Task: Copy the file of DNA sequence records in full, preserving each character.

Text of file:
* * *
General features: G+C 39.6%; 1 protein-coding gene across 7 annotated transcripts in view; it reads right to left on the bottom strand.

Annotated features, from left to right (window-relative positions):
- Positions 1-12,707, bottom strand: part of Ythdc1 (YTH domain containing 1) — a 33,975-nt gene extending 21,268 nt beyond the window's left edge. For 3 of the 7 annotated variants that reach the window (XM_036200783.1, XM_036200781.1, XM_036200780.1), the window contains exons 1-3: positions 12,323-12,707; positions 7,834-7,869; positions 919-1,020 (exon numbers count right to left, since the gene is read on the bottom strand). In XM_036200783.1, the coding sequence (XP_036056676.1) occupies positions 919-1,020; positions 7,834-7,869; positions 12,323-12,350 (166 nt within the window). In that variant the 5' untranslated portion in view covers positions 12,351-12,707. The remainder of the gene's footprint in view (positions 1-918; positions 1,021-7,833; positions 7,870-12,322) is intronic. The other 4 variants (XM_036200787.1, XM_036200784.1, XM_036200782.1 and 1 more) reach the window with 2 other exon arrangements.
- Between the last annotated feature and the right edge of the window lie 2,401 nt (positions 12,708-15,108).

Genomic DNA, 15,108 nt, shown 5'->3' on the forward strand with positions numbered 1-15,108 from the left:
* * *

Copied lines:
General features: G+C 39.6%; 1 protein-coding gene across 7 annotated transcripts in view; it reads right to left on the bottom strand.

Annotated features, from left to right (window-relative positions):
- Positions 1-12,707, bottom strand: part of Ythdc1 (YTH domain containing 1) — a 33,975-nt gene extending 21,268 nt beyond the window's left edge. For 3 of the 7 annotated variants that reach the window (XM_036200783.1, XM_036200781.1, XM_036200780.1), the window contains exons 1-3: positions 12,323-12,707; positions 7,834-7,869; positions 919-1,020 (exon numbers count right to left, since the gene is read on the bottom strand). In XM_036200783.1, the coding sequence (XP_036056676.1) occupies positions 919-1,020; positions 7,834-7,869; positions 12,323-12,350 (166 nt within the window). In that variant the 5' untranslated portion in view covers positions 12,351-12,707. The remainder of the gene's footprint in view (positions 1-918; positions 1,021-7,833; positions 7,870-12,322) is intronic. The other 4 variants (XM_036200787.1, XM_036200784.1, XM_036200782.1 and 1 more) reach the window with 2 other exon arrangements.
- Between the last annotated feature and the right edge of the window lie 2,401 nt (positions 12,708-15,108).

Genomic DNA, 15,108 nt, shown 5'->3' on the forward strand with positions numbered 1-15,108 from the left: